Similar thinking influenced the location of the proposed downhill course. This was Mount Sniktau, a craggy, wind-whipped peak with scanty snow covering, a deficiency Denver's leaders hid by having an artist airbrush snow on bald spots in the picture submitted to the IOC.

Perhaps the airbrushing ploy was a perfect pointer to the entire blunder: in their eagerness to boost Denver, the committeemen had clearly sold the wrong side of the Rockies to the IOC. Denver, east of the Continental Divide, is not itself a ski area; the obvious Olympic-caliber skiing is many miles to the west. It is still puzzling that more knowledgeable protests were not raised earlier than they were.

On top of these and other misrepresentations, it also became clear that the Denver committee's $14 million price tag was utterly unrealistic. Through the veil of obfuscation came but one ray of light. Asked about the Denver delegation's performance in Amsterdam, Colorado Lieutenant Governor John Vanderhoof said: "They were pressed for time, so they lied a bit."

Under growing attack by now, the Olympic leadership went to Sapporo for the '72 Games where Mayor McNichols assured officials that "only 1% of the people back home oppose the Olympics." To argue otherwise, the newly formed CCF sent three delegates of its own to Japan, where they forced their way into a meeting to tell the IOC of the growing anti-Olympic sentiment in Colorado. Returning home, they easily collected 77,392 signatures, some 25,000 more than the number needed to put the Olympics on last week's ballot.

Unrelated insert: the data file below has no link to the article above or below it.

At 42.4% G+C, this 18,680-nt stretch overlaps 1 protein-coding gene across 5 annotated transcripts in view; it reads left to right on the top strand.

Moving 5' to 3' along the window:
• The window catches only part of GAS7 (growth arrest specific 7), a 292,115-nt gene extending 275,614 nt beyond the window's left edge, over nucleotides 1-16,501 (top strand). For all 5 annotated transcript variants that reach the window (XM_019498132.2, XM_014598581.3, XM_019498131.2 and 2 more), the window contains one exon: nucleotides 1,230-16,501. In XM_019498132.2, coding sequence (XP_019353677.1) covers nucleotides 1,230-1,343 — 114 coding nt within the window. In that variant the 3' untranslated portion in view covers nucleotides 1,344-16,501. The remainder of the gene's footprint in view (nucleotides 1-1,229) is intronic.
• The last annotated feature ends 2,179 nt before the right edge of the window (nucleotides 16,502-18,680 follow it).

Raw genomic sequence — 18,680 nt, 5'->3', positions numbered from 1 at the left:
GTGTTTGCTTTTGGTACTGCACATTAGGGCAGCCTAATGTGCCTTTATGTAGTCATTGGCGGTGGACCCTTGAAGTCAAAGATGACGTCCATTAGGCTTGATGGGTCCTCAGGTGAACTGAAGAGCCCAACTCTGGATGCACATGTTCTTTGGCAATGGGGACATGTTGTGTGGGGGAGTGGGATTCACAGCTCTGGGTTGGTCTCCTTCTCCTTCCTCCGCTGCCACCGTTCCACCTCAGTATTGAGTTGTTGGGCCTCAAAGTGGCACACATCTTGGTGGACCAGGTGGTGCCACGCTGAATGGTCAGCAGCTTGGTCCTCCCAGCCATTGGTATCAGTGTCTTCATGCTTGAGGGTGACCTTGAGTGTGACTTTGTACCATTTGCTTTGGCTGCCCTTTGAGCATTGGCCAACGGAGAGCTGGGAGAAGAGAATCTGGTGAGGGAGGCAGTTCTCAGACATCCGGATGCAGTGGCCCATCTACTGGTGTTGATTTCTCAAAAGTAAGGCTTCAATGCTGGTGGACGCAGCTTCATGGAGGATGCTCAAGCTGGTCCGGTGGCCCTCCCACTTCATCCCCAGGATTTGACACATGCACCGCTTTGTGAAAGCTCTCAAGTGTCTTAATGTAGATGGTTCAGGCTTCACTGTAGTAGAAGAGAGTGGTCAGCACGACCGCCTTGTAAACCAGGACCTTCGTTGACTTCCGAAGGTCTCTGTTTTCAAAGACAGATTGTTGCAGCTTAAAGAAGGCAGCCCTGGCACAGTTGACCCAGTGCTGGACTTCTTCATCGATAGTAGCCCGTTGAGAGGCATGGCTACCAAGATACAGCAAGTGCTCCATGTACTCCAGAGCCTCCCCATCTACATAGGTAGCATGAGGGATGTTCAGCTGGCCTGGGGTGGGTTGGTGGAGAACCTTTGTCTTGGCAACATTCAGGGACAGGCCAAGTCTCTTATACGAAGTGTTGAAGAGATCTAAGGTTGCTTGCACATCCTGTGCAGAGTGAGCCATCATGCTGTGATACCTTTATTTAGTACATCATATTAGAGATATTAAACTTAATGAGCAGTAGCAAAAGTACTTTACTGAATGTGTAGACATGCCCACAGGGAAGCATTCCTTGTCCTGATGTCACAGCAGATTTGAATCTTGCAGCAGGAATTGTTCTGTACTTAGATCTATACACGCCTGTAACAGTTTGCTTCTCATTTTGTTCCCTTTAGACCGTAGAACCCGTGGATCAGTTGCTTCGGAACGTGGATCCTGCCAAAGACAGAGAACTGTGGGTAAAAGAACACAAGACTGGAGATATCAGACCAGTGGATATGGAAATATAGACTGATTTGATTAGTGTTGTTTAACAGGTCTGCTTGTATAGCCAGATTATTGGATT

Later, while the winter sport world watched with growing amazement, the Denver panel made a last, desperate effort to save everything by redistributing the Games—a schedule reluctantly accepted by the IOC. First bobsledding was bustled right out, over the futile objections of that sport's international federation. Then Nordic events were shifted from Evergreen to Steamboat Springs, a 156-mile drive through the mountains. Alpine events wound up 100 miles away near Vail. Only luge, hockey and skating stayed in Denver. The scattered new sites made better technical and ecological sense, but instead of the centralized concept promised in Amsterdam they offered a strange new Olympic mode and a sharp break with history. In addition to expense, there was the prospect of three Olympic Villages, plus air and auto lifts for competitors to opening and closing rites.

In their efforts to undo the damage caused by past sins, Olympic supporters seemed clearly desperate: McNichols was accused of election-code violations when literature calling the Olympics "a force for peace, brotherhood and international goodwill" was distributed with the pay envelopes of the city's 8,000 employees, and if the mayor could have had his way, he clearly would have submitted the entire matter to Emily Post for arbitration.